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Cablegate: Milgroup Bogota (1) -- Helping Soldiers Save Lives

VZCZCXYZ0000
RR RUEHWEB

DE RUEHBO #2290/01 0991954
ZNR UUUUU ZZH
R 091954Z APR 07
FM AMEMBASSY BOGOTA
TO RUEHC/SECSTATE WASHDC 3947
INFO RUEHCV/AMEMBASSY CARACAS 8864
RUEHLP/AMEMBASSY LA PAZ APR LIMA 4928
RUEHZP/AMEMBASSY PANAMA 0161
RUEHQT/AMEMBASSY QUITO 5561
RUEAIIA/CIA WASHDC
RUEKJCS/SECDEF WASHDC
RUEKJCS/SECDEF WASHDC//USDP ADMIN/CHAIRS//
RUETIAA/CSG SOUTHCOM MIAMI FL

UNCLAS BOGOTA 002290

SIPDIS

SIPDIS

E.O. 12958: N/A
TAGS: PREL PGOV PTER MARR CO
SUBJECT: MILGROUP BOGOTA (1) -- HELPING SOLDIERS SAVE LIVES

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Summary
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1. (U) The Combat Life Saver (CLS) course is one of a broad
range of hands-on training programs provided by the U.S.
military to the Colombian Army (COLAR). CLS gives medics and
field soldiers essential skills to stabilize wounded soldiers
on the battlefield until they can be evacuated. Several
episodes of combat, accident, and illness already testify to
the benefits of CLS in saving soldiers' lives; over the long
term it will help the COLAR reduce mortality, improve
battlefield morale, and increase combat effectiveness. End
Summary.

2. (U) This is the first in a series of cables profiling
activities of the U.S. Military Group in Colombia. Its
missions (Army, Navy, Air Force, Logistic, and Air Component
Coordination Element) provide material assistance in
equipment and cooperation to the respective service arms of
the COLMIL. Its Planning and Assistance Training Teams
(PATTs) are units of two or three U.S. military personnel
co-located with the Colombian Military, providing field
training in combat skills and advisory guidance to commanders
and staff.

----------------------------
Soldiers as First Responders
----------------------------

3. (U) The Combat Life Saver course was developed to
increase battlefield survival rates for Colombian soldiers
wounded in combat. Due to limited mobility and on-site
medical personnel, soldiers in combat must be stabilized
where they are wounded for prolonged periods until they can
be evacuated and treated. Historically soldiers have not
been well trained in evaluating a patient, checking vital
signs, treating for shock, or stopping bleeding. They have
not had proper materials for splinting fractures and
bandaging wounds. Many wounded soldiers arrived at
dispensaries with trash bags or bloody towels on dirty
wounds, or with poorly made field splints. With CLS
training, targeted especially to the counter-guerrilla
battalions who undertake most offensive combat, soldiers can
now be the first line of treatment for wounded personnel.

---------------------------------
Fundamentals of Tactical Medicine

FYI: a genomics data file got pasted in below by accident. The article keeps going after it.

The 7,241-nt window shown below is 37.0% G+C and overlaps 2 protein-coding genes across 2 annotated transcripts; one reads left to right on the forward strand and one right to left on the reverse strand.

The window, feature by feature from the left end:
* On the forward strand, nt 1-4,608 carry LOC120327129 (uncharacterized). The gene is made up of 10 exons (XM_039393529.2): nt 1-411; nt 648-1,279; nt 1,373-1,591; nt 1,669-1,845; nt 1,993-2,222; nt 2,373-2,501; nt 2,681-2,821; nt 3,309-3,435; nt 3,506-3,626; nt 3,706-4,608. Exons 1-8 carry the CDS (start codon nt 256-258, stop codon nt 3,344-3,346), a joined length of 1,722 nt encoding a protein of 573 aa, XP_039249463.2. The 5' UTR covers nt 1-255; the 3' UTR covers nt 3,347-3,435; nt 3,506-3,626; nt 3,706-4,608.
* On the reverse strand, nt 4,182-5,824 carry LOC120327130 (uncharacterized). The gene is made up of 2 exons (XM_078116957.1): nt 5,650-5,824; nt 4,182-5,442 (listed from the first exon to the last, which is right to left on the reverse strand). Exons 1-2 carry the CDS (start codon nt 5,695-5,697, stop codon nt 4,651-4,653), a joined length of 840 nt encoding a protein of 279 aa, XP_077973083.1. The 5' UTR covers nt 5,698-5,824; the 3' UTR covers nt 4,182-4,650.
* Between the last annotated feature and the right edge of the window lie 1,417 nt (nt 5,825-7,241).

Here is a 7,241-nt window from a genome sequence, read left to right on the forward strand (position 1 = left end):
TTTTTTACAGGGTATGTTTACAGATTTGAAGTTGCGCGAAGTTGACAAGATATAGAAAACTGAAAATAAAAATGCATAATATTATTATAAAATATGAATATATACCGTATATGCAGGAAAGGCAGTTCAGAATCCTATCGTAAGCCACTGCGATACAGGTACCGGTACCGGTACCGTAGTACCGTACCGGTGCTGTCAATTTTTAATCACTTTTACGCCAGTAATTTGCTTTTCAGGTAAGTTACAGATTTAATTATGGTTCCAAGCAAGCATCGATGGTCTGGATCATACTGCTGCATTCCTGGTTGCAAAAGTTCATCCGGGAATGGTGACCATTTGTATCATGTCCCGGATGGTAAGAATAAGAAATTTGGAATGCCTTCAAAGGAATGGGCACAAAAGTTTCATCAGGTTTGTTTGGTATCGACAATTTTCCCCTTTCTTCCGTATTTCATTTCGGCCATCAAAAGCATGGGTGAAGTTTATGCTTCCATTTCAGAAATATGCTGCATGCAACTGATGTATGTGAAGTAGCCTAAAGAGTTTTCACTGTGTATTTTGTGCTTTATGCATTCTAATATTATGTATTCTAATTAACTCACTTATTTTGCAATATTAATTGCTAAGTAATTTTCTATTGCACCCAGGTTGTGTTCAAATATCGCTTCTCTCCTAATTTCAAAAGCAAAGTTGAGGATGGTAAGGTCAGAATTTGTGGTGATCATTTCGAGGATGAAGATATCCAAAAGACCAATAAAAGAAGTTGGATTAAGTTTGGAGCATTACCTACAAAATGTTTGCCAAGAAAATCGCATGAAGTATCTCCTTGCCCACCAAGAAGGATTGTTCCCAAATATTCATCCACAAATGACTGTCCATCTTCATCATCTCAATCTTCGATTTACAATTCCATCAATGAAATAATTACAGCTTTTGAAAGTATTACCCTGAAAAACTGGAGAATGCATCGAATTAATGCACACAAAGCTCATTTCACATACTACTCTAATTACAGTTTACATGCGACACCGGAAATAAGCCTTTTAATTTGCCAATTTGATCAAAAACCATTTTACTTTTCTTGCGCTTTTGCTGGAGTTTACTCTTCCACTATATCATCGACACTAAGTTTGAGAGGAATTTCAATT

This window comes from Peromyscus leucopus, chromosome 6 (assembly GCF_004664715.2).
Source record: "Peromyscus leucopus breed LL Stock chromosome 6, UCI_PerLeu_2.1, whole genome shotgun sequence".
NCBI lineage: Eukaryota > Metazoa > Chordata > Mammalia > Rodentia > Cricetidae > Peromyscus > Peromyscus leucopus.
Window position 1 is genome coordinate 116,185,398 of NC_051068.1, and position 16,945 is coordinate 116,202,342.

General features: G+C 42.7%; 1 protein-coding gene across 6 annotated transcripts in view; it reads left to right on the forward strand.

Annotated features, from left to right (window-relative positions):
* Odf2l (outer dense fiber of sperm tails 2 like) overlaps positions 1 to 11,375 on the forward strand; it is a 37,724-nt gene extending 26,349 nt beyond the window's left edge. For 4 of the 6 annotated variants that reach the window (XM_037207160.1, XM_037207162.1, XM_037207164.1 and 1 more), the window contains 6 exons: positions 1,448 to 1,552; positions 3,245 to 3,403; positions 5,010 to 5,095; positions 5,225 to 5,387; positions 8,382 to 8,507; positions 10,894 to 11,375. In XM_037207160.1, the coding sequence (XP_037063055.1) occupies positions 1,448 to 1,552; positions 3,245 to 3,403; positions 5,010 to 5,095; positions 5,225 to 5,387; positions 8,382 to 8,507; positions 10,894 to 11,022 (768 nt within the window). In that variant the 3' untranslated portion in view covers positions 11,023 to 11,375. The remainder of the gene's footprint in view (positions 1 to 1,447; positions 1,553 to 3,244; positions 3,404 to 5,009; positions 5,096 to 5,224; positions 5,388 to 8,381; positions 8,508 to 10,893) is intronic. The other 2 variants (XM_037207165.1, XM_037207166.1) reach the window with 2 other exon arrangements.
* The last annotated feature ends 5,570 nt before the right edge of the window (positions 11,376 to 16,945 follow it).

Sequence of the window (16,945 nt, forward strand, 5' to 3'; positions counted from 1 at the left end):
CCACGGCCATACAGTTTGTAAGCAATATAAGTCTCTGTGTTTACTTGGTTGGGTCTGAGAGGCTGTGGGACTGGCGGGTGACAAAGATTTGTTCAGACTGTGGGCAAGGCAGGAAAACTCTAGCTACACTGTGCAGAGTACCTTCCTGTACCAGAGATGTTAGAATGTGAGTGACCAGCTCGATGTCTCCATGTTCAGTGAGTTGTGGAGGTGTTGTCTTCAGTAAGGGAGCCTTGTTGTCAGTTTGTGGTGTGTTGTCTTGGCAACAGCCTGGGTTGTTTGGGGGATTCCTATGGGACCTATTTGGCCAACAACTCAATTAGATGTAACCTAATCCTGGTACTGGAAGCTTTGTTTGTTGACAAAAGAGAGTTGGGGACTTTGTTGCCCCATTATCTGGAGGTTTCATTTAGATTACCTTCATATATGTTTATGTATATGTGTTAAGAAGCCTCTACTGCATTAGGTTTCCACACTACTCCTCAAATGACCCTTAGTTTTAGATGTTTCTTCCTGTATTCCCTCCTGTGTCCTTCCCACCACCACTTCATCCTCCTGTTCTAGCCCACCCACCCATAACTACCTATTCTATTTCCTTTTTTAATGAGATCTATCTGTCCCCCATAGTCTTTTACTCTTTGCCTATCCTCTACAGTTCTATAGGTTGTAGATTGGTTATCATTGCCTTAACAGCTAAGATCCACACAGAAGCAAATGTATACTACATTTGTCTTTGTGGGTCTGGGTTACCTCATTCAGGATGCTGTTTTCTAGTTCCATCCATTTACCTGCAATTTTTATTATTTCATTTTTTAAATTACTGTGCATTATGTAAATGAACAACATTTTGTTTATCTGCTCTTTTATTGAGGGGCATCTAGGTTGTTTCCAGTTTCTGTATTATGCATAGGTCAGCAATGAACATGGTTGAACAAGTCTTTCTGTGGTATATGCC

---------------------------------

4. (U) The CLS course teaches COLAR combat medics and aidmen
the basic principles of tactical medicine throughout all
phases of a combat mission. Its three main subject areas are
care under fire, tactical field care, and combat casualty
evacuation care. These include hemorrhage control, airway
management, the treatment of gunshot and shrapnel wounds,
intravenous fluid resuscitation, triage, and air / ground
evacuation. Combat medics are also taught health protection
measures and limited primary care skills. Training
culminates with a field exercise in which they must
demonstrate both individual and team level medical skills.
To date PATTs have given CLS training to 572 COLAR personnel,
who can now care for trauma patients on the battlefield and
thereby increase the combat effectiveness of their units.

--------------------------------------------- ----
Saving Lives -- in Combat, Accidents, and Illness
--------------------------------------------- ----

5. (U) Since its launch last year, the PATTs' Combat Life
Saver course has already earned its name in saving lives --
not just in combat but also in cases of accidents and
ordinary illnesses which have historically depleted the
COLAR's fighting strength:

- In one brigade, CLS training and supplies directly saved
the lives of more than 20 soldiers wounded in combat or by
land mines in the last four months. Doctors at headquarters
say battlefield stabilization care has improved dramatically,
with patients now arriving at the hospital with cleanly
bandaged wounds and proper splints.

- When a grenade was accidentally shot into a mess tent,
killing two soldiers and wounding 24, a physician arrived on
the scene to find soldiers already administrating first aid
to the casualties. The doctor said the soldiers' CLS skills
were the key factor in the survival of the 24.

- 16 women and children wounded by a detonation of ordinance
were treated by soldiers for massive trauma, open abdominal
wounds, and fractures similar to those simulated in their CLS
trauma module.

- In the midst of a CLS session, medics in training assisted
in treatment and evacuation of three soldiers with multiple
gunshot wounds. The students were credited with the rescue
of the most severely wounded soldier.

- Preventative medicine procedures have been extremely
beneficial in keeping units up to strength. Previously many
soldiers were unfit for combat due to ordinary illnesses like
fever, diarrhea, infected cuts, or stomach viruses. Medics
were not equipped with basic medication, nor did they have
the knowledge to treat minor daily ailments. Since the
training, the number of sick soldiers has fallen drastically
while returns to duty have risen.

Drucker

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